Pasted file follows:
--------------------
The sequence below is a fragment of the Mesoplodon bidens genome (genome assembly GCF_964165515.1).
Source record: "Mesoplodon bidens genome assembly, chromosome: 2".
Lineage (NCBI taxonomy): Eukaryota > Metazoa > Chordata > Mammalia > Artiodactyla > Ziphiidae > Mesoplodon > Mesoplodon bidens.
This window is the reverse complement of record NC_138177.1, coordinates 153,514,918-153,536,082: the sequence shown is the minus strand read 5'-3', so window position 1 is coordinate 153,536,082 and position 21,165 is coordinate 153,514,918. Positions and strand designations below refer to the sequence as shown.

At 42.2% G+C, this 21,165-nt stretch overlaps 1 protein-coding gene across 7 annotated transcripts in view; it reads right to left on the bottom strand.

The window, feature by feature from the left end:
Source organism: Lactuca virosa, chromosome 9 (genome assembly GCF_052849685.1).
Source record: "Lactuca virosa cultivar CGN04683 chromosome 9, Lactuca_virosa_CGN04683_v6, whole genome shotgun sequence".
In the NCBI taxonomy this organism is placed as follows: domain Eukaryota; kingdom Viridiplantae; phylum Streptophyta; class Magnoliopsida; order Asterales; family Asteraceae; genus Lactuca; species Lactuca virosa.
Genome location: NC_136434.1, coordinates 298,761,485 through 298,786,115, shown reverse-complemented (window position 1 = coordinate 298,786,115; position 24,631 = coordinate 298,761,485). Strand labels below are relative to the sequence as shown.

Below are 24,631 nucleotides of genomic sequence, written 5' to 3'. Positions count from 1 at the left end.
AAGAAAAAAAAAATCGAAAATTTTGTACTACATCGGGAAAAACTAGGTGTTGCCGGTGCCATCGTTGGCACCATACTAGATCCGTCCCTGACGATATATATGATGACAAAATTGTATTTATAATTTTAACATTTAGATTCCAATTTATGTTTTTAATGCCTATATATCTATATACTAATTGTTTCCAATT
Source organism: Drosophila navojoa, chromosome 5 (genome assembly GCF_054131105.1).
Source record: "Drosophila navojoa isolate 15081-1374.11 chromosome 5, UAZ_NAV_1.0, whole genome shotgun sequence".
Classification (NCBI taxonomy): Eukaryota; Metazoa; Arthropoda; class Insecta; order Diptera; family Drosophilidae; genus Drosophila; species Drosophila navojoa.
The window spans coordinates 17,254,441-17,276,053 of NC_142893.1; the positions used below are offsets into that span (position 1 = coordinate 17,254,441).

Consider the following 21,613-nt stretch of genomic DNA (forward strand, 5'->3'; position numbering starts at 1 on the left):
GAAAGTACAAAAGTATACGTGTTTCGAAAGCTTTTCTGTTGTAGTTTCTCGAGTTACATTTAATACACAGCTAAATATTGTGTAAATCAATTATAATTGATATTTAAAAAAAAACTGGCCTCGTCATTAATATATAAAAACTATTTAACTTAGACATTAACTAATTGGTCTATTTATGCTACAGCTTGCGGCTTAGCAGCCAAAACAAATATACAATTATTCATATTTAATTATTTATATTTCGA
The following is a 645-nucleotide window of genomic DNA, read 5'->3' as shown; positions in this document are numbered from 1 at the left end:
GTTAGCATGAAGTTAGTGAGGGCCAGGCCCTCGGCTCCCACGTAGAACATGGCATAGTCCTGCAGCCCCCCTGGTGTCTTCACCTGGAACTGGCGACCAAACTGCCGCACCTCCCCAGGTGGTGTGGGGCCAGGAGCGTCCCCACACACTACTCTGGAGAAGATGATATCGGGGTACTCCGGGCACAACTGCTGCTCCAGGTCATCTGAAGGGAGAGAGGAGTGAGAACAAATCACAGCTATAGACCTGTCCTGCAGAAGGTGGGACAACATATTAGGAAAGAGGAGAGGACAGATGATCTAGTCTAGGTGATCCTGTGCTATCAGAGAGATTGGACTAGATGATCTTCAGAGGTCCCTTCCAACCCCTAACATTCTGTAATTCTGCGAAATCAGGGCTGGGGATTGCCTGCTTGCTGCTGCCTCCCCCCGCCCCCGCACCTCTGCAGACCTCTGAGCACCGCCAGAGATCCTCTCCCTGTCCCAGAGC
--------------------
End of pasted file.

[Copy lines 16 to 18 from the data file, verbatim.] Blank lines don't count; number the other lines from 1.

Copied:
The window spans coordinates 17,254,441-17,276,053 of NC_142893.1; the positions used below are offsets into that span (position 1 = coordinate 17,254,441).

Consider the following 21,613-nt stretch of genomic DNA (forward strand, 5'->3'; position numbering starts at 1 on the left):
GAAAGTACAAAAGTATACGTGTTTCGAAAGCTTTTCTGTTGTAGTTTCTCGAGTTACATTTAATACACAGCTAAATATTGTGTAAATCAATTATAATTGATATTTAAAAAAAAACTGGCCTCGTCATTAATATATAAAAACTATTTAACTTAGACATTAACTAATTGGTCTATTTATGCTACAGCTTGCGGCTTAGCAGCCAAAACAAATATACAATTATTCATATTTAATTATTTATATTTCGA